`Hawking said he doesn't believe in God," MacLaine said. "He said all my mysticism was bunk." She smiled. "And then he added, `But my wife agrees with you, and I need my wife.' He is one of the most remarkable men I have ever met. We had this long talk using his computer, about the harmony of the universe, and he said, `I can prove everything that happened in the last 15 billion years, back to the first one-eighth of 1 percent of a second.' Because he's in a wheelchair, people don't think that's arrogant."
She laughed with affection.
"What about the first one-eighth of 1 percent?" I asked. "What happened then?"
"He doesn't know about the God part. But for a man who perceives himself to be an atheist, he's one of the most loving human beings I've ever met. I've never been in the presence of a person more totally saintlike. One of the talents I've developed as an artist is the ability to communicate on non-verbal levels. I was talking to him on that level, and he knew it, so we were talking to each other in a whole new way. It was disconcerting to say something, and then five minutes later came the answer from his computer. The timing was off. But in the process he's learned to develop his ESP, and I've learned to receive it. That's why I loved being with Hawking. I was feeling things with him that there was no other way to experience except through non-verbal recognition."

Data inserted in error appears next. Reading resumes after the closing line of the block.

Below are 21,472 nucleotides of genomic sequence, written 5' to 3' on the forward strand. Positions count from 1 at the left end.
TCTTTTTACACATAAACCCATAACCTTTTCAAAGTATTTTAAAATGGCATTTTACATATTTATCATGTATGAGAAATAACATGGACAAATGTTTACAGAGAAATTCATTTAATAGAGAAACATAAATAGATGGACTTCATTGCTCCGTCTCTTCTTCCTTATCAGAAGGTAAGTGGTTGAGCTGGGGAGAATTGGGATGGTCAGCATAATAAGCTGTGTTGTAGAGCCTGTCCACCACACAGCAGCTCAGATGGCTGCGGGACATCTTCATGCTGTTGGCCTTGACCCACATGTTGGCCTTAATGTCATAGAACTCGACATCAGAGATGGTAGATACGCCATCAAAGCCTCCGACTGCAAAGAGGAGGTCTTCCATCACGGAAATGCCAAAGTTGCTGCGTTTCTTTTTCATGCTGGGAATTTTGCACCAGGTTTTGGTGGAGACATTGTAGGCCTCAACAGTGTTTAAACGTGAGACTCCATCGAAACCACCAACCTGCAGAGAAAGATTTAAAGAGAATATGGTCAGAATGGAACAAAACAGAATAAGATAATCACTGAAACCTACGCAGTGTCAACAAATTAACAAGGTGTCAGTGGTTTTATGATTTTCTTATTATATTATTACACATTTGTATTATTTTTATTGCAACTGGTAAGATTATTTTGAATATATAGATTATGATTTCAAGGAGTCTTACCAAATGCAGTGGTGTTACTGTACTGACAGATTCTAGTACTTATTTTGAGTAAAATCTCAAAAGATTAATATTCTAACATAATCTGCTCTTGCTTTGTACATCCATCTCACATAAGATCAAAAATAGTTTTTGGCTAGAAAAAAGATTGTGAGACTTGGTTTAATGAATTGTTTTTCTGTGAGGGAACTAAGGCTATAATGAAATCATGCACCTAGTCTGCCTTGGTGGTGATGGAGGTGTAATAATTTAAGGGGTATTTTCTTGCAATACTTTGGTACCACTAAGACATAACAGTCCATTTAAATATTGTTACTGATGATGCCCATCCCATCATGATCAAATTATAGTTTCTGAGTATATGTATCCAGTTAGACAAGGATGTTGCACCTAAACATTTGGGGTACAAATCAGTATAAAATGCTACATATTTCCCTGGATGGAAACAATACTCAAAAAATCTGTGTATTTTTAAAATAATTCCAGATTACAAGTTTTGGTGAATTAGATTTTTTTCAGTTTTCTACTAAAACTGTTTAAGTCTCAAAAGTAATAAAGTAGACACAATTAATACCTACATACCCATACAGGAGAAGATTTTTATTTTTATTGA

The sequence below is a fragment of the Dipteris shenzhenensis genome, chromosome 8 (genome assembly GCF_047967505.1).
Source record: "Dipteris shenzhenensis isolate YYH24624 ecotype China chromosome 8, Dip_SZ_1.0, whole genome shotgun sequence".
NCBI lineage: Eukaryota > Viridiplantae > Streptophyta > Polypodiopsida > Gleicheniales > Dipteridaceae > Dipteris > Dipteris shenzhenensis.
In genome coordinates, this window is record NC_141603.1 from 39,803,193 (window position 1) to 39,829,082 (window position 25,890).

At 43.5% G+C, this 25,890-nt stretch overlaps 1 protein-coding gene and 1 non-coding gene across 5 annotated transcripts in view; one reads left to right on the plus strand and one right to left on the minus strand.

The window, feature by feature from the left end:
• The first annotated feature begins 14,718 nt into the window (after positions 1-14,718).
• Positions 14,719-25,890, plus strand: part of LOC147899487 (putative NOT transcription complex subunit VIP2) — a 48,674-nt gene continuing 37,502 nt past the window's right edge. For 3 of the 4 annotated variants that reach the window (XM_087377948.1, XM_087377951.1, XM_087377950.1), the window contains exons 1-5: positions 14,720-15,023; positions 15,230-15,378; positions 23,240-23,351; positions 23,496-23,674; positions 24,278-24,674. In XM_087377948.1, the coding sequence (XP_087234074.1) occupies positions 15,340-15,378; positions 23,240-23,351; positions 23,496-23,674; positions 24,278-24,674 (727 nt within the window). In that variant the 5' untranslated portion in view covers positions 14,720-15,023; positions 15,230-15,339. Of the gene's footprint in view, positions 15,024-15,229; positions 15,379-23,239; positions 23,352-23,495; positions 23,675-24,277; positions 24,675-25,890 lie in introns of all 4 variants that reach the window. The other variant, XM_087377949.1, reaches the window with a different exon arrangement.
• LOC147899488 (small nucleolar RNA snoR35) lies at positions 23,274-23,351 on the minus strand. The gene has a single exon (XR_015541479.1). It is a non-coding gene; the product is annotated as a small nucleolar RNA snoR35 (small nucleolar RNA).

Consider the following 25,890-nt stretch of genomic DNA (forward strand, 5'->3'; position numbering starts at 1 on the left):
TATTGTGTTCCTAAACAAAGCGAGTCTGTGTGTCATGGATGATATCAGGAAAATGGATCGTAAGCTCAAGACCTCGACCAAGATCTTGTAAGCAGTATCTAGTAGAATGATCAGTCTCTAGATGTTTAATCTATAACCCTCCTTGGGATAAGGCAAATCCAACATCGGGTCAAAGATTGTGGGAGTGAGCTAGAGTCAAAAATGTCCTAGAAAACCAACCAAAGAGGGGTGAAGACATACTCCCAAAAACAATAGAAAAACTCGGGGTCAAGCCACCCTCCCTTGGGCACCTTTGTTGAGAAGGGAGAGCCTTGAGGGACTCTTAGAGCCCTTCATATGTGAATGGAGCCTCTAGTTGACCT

She was smiling, remembering her time in Cambridge.
"Oh, God, it was hilarious! He went barreling through that restaurant in his wheelchair, and out into the cobblestone streets of Cambridge, and it was raining, and I was slipping, and he was fine. Unbelievable man. I've got his picture up on my mantlepiece. I don't have movie stars or presidents. I've got Stephen Hawking.
"I said to him, `When you close your eyes, what do you see?' And he tapped out, `You mean the universe, or beautiful women?' And then he tapped out, `I don't know which one has more curves.' "